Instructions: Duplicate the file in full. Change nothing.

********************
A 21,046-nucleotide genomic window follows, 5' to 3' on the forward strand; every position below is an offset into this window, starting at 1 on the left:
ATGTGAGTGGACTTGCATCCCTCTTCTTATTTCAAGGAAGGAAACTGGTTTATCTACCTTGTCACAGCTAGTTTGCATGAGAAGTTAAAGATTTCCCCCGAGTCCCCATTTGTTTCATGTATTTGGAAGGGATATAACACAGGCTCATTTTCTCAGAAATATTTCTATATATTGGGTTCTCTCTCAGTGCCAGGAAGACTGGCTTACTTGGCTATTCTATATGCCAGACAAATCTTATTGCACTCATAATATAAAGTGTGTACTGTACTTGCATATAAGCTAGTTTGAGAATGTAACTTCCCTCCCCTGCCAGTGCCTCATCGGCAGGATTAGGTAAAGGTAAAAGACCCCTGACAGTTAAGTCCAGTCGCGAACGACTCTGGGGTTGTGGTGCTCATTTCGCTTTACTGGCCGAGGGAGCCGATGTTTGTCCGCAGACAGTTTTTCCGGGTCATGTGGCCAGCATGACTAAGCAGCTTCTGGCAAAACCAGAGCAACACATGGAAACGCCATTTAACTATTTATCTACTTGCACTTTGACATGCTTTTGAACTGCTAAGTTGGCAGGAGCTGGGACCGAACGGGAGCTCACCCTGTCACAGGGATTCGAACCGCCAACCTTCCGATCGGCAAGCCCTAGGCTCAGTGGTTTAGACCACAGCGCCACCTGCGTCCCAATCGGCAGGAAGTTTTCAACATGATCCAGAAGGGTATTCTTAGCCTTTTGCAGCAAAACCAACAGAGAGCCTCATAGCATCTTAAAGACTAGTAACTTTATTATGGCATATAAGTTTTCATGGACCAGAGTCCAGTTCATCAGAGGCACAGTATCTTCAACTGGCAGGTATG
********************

A 21,046-nucleotide genomic window follows, 5' to 3' on the forward strand; every position below is an offset into this window, starting at 1 on the left:
ATGTGAGTGGACTTGCATCCCTCTTCTTATTTCAAGGAAGGAAACTGGTTTATCTACCTTGTCACAGCTAGTTTGCATGAGAAGTTAAAGATTTCCCCCGAGTCCCCATTTGTTTCATGTATTTGGAAGGGATATAACACAGGCTCATTTTCTCAGAAATATTTCTATATATTGGGTTCTCTCTCAGTGCCAGGAAGACTGGCTTACTTGGCTATTCTATATGCCAGACAAATCTTATTGCACTCATAATATAAAGTGTGTACTGTACTTGCATATAAGCTAGTTTGAGAATGTAACTTCCCTCCCCTGCCAGTGCCTCATCGGCAGGATTAGGTAAAGGTAAAAGACCCCTGACAGTTAAGTCCAGTCGCGAACGACTCTGGGGTTGTGGTGCTCATTTCGCTTTACTGGCCGAGGGAGCCGATGTTTGTCCGCAGACAGTTTTTCCGGGTCATGTGGCCAGCATGACTAAGCAGCTTCTGGCAAAACCAGAGCAACACATGGAAACGCCATTTAACTATTTATCTACTTGCACTTTGACATGCTTTTGAACTGCTAAGTTGGCAGGAGCTGGGACCGAACGGGAGCTCACCCTGTCACAGGGATTCGAACCGCCAACCTTCCGATCGGCAAGCCCTAGGCTCAGTGGTTTAGACCACAGCGCCACCTGCGTCCCAATCGGCAGGAAGTTTTCAACATGATCCAGAAGGGTATTCTTAGCCTTTTGCAGCAAAACCAACAGAGAGCCTCATAGCATCTTAAAGACTAGTAACTTTATTATGGCATATAAGTTTTCATGGACCAGAGTCCAGTTCATCAGAGGCACAGTATCTTCAACTGGCAGGTATG